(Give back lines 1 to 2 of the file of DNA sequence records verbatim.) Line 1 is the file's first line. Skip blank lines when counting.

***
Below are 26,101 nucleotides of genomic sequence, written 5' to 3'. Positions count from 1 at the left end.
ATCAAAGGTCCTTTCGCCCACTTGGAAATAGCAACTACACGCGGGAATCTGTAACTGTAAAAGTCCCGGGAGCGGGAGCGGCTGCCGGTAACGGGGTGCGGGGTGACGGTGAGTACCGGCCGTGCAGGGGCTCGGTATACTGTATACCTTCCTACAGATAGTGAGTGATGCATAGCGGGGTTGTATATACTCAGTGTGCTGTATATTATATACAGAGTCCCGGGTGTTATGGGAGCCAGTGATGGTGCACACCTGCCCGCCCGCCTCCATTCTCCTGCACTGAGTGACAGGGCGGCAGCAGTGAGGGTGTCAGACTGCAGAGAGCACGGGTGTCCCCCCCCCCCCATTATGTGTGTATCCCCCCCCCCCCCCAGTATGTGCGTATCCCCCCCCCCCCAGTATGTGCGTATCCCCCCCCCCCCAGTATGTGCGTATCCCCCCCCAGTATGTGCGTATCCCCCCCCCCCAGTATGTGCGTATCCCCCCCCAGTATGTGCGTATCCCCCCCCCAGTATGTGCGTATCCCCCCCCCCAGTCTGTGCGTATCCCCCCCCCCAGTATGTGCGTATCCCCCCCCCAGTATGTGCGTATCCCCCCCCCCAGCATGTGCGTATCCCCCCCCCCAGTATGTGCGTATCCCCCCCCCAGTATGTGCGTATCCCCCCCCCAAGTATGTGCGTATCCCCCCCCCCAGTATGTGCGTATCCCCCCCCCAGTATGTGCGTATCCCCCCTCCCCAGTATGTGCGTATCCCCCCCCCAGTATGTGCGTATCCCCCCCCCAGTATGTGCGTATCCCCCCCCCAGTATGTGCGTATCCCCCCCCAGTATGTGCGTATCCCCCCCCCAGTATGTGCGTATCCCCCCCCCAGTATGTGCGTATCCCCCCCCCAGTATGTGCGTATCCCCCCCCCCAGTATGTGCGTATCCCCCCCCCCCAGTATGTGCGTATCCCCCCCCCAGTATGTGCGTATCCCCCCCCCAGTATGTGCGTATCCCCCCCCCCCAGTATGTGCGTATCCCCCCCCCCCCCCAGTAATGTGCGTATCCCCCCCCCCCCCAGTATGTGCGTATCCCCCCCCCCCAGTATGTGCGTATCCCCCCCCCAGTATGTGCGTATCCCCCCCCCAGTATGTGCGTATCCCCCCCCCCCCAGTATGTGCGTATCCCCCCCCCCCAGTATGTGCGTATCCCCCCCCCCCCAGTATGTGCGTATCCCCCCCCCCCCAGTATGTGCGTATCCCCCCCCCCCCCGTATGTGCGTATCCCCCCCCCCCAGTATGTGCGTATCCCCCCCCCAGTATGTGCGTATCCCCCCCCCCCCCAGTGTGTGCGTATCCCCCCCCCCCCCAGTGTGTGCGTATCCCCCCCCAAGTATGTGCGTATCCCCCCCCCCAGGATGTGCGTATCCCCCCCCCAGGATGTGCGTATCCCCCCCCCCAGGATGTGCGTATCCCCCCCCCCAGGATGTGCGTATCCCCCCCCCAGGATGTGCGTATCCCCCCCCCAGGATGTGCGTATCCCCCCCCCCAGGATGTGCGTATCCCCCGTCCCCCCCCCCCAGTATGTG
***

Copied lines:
Below are 26,101 nucleotides of genomic sequence, written 5' to 3'. Positions count from 1 at the left end.
ATCAAAGGTCCTTTCGCCCACTTGGAAATAGCAACTACACGCGGGAATCTGTAACTGTAAAAGTCCCGGGAGCGGGAGCGGCTGCCGGTAACGGGGTGCGGGGTGACGGTGAGTACCGGCCGTGCAGGGGCTCGGTATACTGTATACCTTCCTACAGATAGTGAGTGATGCATAGCGGGGTTGTATATACTCAGTGTGCTGTATATTATATACAGAGTCCCGGGTGTTATGGGAGCCAGTGATGGTGCACACCTGCCCGCCCGCCTCCATTCTCCTGCACTGAGTGACAGGGCGGCAGCAGTGAGGGTGTCAGACTGCAGAGAGCACGGGTGTCCCCCCCCCCCCATTATGTGTGTATCCCCCCCCCCCCCCAGTATGTGCGTATCCCCCCCCCCCCAGTATGTGCGTATCCCCCCCCCCCCAGTATGTGCGTATCCCCCCCCAGTATGTGCGTATCCCCCCCCCCCAGTATGTGCGTATCCCCCCCCAGTATGTGCGTATCCCCCCCCCAGTATGTGCGTATCCCCCCCCCCAGTCTGTGCGTATCCCCCCCCCCAGTATGTGCGTATCCCCCCCCCAGTATGTGCGTATCCCCCCCCCCAGCATGTGCGTATCCCCCCCCCCAGTATGTGCGTATCCCCCCCCCAGTATGTGCGTATCCCCCCCCCAAGTATGTGCGTATCCCCCCCCCCAGTATGTGCGTATCCCCCCCCCAGTATGTGCGTATCCCCCCTCCCCAGTATGTGCGTATCCCCCCCCCAGTATGTGCGTATCCCCCCCCCAGTATGTGCGTATCCCCCCCCCAGTATGTGCGTATCCCCCCCCAGTATGTGCGTATCCCCCCCCCAGTATGTGCGTATCCCCCCCCCAGTATGTGCGTATCCCCCCCCCAGTATGTGCGTATCCCCCCCCCCAGTATGTGCGTATCCCCCCCCCCCAGTATGTGCGTATCCCCCCCCCAGTATGTGCGTATCCCCCCCCCAGTATGTGCGTATCCCCCCCCCCCAGTATGTGCGTATCCCCCCCCCCCCCCAGTAATGTGCGTATCCCCCCCCCCCCCAGTATGTGCGTATCCCCCCCCCCCAGTATGTGCGTATCCCCCCCCCAGTATGTGCGTATCCCCCCCCCAGTATGTGCGTATCCCCCCCCCCCCAGTATGTGCGTATCCCCCCCCCCCAGTATGTGCGTATCCCCCCCCCCCCAGTATGTGCGTATCCCCCCCCCCCCAGTATGTGCGTATCCCCCCCCCCCCCGTATGTGCGTATCCCCCCCCCCCAGTATGTGCGTATCCCCCCCCCAGTATGTGCGTATCCCCCCCCCCCCCAGTGTGTGCGTATCCCCCCCCCCCCCAGTGTGTGCGTATCCCCCCCCAAGTATGTGCGTATCCCCCCCCCCAGGATGTGCGTATCCCCCCCCCAGGATGTGCGTATCCCCCCCCCCAGGATGTGCGTATCCCCCCCCCCAGGATGTGCGTATCCCCCCCCCAGGATGTGCGTATCCCCCCCCCAGGATGTGCGTATCCCCCCCCCCAGGATGTGCGTATCCCCCGTCCCCCCCCCCCAGTATGTG